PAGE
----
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Mechanical cervicAl ripeninG for women with PrOlongedPregnancies (MAGPOP): protocol for a randomised controlled trial of a silicone double balloon catheter versus the Propess system for the slow release of dinoprostone for cervical ripening of prolonged p

14 Sep 2017


Induction of labour for prolonged pregnancies (PP) when the cervix is unfavourable is a challenging situation. Cervical ripening by pharmacological or mechanical techniques before oxytocin administration is used to increase the likelihood of vaginal delivery. Both techniques are equally effective in achieving vaginal delivery but excessive uterine activity, which induces fetal heart rate (FHR) anomalies, is more frequent after the pharmacological intervention. We hypothesised that mechanical cervical ripening could reduce the caesarean rate for non-reassuring FHR especially in PP where fetuses are already susceptible to this.

Methods and analysis

A multicentre, superiority, open-label, parallel-group, randomised controlled trial that aims to compare cervical ripening with a mechanical device (Cervical Ripening Balloon, Cook-Medical Europe, Ireland) inserted in standardised manner for 24 hours to pharmacological cervical ripening (Propess system for slow release system of 10 mg of dinoprostone, Ferring SAS, France) before oxytocin administration. Women (n=1220) will be randomised in a 1:1 ratio in 15 French units. Participants will be women with a singleton pregnancy, a vertex presentation, a term ≥41+0 and≤42+0 week’s gestation, and for whom induction of labour is planned. Women with a Bishop score ≥6, a prior caesarean delivery, premature rupture of membranes or with any contraindication for vaginal delivery will be excluded. The primary endpoint is the caesarean rate for non-reassuring FHR. Secondary outcomes are related to delivery and perinatal morbidity. As study investigators and patients cannot be masked to treatment assignment, to compensate for the absence of blinding, an independent endpoint adjudication committee, blinded to group allocation, will determine whether the caesarean for non-reassuring FHR was justified.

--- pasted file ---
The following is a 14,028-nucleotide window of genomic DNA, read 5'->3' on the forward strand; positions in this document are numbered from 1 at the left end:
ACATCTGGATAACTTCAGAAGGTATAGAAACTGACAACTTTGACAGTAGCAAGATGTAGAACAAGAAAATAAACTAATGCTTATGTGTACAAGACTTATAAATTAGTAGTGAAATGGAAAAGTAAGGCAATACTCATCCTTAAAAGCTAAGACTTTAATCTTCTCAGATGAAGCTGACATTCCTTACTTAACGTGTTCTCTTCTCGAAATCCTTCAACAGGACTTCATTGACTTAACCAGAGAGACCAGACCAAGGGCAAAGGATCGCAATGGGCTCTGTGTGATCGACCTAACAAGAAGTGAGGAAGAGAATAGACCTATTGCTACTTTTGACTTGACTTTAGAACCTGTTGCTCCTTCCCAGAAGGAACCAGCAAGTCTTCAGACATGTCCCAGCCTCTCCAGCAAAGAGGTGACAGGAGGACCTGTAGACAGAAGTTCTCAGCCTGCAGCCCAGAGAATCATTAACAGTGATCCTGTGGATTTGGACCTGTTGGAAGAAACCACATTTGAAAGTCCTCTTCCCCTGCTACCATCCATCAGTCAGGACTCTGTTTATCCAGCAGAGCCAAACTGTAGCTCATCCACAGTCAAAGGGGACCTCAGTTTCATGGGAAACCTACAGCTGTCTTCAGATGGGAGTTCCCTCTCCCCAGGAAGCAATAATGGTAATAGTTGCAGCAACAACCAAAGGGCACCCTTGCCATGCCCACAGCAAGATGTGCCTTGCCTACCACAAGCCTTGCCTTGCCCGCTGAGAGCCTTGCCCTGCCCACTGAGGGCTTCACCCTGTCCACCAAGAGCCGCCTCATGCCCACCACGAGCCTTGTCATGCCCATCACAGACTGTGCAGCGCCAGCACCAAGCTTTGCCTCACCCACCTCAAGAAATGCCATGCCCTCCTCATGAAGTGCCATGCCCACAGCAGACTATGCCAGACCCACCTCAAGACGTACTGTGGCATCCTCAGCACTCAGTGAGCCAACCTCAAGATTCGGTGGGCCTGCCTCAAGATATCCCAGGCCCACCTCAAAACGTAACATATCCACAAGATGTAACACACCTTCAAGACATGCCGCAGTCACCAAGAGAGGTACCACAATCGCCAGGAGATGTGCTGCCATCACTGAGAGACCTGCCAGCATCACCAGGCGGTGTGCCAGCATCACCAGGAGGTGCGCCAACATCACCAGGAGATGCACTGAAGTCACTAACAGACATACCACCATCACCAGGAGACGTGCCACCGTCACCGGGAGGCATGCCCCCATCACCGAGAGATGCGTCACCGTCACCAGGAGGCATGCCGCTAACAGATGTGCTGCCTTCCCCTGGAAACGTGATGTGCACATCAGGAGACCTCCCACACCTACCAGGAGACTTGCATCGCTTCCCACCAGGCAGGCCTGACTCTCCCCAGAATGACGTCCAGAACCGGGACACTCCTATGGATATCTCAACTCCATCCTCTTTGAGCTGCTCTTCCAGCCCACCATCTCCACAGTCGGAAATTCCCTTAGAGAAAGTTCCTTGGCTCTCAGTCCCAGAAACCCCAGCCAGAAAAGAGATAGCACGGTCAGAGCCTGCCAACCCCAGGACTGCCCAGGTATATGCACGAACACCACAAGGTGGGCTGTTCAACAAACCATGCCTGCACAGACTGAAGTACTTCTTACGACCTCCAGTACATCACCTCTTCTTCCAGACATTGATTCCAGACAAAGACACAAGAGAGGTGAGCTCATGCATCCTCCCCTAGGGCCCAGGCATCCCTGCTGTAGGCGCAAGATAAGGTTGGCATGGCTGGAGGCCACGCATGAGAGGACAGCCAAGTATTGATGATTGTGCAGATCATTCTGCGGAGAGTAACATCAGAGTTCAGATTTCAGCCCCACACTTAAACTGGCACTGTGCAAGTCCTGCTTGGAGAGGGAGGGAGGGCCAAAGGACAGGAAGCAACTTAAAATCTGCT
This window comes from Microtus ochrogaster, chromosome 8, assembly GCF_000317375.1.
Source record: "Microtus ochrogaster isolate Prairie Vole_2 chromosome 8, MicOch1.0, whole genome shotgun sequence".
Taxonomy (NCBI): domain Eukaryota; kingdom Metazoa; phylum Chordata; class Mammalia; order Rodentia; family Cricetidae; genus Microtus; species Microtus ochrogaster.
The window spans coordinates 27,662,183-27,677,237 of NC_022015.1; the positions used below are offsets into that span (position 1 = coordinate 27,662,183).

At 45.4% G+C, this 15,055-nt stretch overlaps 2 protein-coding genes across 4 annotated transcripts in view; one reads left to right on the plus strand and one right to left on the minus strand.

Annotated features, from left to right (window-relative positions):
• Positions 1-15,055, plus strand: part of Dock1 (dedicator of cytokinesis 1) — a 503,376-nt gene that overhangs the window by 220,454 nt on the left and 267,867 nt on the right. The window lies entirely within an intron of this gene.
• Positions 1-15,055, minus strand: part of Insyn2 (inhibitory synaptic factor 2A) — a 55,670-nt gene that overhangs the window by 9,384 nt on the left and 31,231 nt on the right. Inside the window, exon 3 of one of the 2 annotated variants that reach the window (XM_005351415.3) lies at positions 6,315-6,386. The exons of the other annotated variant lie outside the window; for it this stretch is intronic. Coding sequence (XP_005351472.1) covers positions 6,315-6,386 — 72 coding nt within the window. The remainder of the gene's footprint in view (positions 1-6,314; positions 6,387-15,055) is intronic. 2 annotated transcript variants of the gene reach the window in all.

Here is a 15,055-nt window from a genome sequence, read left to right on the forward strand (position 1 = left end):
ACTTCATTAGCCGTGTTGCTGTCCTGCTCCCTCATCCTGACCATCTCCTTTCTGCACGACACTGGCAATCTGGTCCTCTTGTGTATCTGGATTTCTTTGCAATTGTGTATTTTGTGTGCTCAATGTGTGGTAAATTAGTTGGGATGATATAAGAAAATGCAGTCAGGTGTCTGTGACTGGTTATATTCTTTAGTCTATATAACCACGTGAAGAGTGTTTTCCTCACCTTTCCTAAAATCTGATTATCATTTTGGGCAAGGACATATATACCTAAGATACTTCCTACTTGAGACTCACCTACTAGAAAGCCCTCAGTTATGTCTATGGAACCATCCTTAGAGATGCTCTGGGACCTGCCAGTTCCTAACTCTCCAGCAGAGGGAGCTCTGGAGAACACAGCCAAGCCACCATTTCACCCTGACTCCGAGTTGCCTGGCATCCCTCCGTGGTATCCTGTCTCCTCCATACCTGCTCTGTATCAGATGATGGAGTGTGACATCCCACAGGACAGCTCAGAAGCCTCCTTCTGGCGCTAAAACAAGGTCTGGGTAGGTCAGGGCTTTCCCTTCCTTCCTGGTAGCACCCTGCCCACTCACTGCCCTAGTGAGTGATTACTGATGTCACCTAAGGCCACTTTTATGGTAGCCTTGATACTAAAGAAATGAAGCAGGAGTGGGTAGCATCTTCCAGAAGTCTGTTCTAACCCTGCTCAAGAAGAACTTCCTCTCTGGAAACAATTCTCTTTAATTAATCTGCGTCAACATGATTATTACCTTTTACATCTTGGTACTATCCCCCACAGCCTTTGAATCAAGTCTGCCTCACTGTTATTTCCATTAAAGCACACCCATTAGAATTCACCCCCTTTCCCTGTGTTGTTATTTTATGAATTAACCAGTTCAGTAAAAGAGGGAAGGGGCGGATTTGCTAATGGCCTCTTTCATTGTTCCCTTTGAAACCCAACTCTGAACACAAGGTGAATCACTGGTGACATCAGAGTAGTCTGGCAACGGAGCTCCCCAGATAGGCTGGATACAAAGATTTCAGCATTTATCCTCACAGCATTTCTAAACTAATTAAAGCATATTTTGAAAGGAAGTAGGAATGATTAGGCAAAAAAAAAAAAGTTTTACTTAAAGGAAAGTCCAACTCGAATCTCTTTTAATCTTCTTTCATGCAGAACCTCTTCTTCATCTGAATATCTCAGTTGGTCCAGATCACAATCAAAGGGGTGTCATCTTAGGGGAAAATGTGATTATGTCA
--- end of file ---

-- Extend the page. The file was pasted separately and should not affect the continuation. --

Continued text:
Ethics and dissemination

Written informed consent will be obtained from all participants. The Tours Research ethics committee has approved this study (2016-R23, 29 November 2016). Study findings will be submitted for publication and presented at relevant conferences.

Trial registration number

NCT02907060; pre-results.

Click here to view the full article which appeared in BMJ Open